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Note that starting with the September 2020 ACT national test date, test takers will have the options to take the test online and to retest by section. For example, if you earned decent scores across all sections except for the science one, you can retake just the science portion; you won't have to take the entire test again. The SAT currently does not include these options. The SAT tends to be more generous with time (i.e., more time per question) than the ACT does. Both tests have optional writing sections that you can choose whether or not to take. If you haven't taken any practice tests, start with that first to assess which test is more fit for you. Keep in mind that your SAT total score (400-1600) is the sum of your score from the Evidence-Based Reading and Writing Section (200-800) and your score from the Math Section (200-800), whereas your ACT Composite score (1-36) is the average of your four test scores from English (1-36), reading (1-36), mathematics (1-36), and science (1-36).
In addition to whichever test you choose to take, you might want to consider taking SAT subject tests. For example, say you want to major in a science-related field. The ACT has a science section, but the SAT does not. Let's say that you tend to do better on the SAT than on the ACT, but you're worried about how this will look since the SAT doesn't have a science section. To include science, you can take SAT subject tests, such as physics, biology, or chemistry.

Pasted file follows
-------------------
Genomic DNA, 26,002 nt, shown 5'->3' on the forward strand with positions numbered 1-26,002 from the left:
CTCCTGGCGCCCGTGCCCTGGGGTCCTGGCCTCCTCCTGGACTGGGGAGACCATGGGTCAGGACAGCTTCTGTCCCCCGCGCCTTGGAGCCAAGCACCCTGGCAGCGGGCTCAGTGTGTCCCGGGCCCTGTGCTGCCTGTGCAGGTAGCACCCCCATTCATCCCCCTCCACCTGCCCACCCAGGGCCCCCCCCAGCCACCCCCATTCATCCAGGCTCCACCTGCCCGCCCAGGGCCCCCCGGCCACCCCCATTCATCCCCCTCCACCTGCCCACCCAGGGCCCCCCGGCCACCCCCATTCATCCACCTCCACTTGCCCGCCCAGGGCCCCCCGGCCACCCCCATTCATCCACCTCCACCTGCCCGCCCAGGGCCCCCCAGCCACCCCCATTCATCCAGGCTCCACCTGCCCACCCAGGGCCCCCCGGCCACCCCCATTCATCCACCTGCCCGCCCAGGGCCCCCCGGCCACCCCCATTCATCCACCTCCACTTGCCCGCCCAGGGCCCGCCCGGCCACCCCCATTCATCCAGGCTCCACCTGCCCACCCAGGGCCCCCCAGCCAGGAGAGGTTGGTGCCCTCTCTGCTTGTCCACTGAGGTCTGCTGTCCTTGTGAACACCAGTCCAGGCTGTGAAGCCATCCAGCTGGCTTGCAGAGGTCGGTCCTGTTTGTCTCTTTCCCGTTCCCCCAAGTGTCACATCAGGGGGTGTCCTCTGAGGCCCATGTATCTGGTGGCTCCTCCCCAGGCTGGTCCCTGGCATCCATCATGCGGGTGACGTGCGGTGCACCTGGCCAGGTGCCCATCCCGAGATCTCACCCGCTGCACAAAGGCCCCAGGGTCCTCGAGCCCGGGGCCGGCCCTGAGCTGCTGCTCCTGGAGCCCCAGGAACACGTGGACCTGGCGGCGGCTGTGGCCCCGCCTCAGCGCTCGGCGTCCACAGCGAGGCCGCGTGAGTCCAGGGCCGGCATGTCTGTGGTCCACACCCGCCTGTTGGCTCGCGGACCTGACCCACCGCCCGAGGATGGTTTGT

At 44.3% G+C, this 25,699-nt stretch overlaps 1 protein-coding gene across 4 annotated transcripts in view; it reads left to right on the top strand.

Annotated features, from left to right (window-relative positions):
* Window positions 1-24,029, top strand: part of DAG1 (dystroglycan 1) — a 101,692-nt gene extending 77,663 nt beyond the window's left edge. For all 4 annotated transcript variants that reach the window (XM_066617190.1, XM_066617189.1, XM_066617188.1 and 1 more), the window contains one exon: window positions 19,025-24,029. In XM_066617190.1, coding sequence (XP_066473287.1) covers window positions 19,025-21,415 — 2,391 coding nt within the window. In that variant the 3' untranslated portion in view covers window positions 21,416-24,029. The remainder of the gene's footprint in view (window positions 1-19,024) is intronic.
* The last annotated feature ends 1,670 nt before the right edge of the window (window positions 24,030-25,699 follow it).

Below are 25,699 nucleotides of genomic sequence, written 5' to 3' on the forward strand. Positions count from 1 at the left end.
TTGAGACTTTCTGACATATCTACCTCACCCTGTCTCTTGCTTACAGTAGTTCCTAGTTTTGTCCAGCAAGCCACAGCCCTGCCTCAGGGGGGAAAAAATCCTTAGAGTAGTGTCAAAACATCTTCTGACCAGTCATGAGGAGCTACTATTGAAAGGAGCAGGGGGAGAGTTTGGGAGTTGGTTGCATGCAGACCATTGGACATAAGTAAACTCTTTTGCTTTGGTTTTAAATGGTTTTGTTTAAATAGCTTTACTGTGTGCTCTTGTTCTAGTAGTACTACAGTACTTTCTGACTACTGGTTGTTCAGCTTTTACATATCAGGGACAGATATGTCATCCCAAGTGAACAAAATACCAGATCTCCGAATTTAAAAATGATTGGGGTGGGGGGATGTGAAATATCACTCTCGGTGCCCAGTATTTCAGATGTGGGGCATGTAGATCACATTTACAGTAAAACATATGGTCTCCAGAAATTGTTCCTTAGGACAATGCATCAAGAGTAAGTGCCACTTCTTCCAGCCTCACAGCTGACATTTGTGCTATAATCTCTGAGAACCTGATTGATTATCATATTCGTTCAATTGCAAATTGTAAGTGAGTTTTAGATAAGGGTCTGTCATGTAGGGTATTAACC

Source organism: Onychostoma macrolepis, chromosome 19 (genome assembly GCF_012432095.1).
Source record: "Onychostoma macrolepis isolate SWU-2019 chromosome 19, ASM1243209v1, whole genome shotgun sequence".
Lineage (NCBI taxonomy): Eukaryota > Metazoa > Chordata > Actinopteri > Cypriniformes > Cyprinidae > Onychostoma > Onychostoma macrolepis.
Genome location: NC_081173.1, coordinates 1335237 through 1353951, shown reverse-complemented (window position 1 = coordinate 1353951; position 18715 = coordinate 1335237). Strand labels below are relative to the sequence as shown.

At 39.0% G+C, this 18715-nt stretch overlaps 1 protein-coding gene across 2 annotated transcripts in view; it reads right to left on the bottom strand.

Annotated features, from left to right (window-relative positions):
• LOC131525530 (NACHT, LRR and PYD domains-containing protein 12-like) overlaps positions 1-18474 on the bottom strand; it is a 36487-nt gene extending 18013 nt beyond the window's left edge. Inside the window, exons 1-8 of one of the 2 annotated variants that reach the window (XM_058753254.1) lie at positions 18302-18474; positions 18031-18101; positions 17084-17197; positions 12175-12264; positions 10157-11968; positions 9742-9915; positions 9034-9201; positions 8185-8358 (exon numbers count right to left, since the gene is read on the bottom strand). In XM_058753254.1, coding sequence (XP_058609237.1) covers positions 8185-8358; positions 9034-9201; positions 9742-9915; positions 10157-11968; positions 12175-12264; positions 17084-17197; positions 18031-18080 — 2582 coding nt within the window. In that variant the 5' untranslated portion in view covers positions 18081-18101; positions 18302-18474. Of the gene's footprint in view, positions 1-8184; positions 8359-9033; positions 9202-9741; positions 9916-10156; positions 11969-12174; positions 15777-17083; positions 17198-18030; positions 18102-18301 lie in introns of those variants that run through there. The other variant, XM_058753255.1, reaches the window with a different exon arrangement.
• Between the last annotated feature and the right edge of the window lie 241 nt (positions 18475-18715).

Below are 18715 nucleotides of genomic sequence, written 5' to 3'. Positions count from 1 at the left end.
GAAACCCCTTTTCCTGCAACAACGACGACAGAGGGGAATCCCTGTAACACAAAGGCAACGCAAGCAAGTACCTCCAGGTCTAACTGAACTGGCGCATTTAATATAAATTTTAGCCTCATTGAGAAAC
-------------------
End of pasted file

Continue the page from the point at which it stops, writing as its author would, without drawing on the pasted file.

There's definitely no need to take both tests - college accept either, and you're better off using the extra time you'd spend studying for a second test on other aspects of the admissions process, like improving your extracurriculars.
Here's info from a CollegeVine article: "It’s worth noting that no colleges currently require students to submit scores for both the SAT and the ACT, and most schools accept either standardized test. Rather than studying for both the SAT and ACT, it’s wise to spend time improving other aspects of your college application. For example, you may want to work on your GPA or improve your extracurriculars."
If you're having trouble deciding between the two, feel free to check the article out:
No need to take both! Take a timed practice test for each and see which one comes more naturally to you, then study for than one. Most schools accept either but double-check that the colleges you want to apply to accept your test (but schools that don't except both are rare). There aren't really any benefits to taking both. also, the ACT is a lot more fast-paced than the ACT, so if you like to think about your answers and need more time on math, the SAT may be better.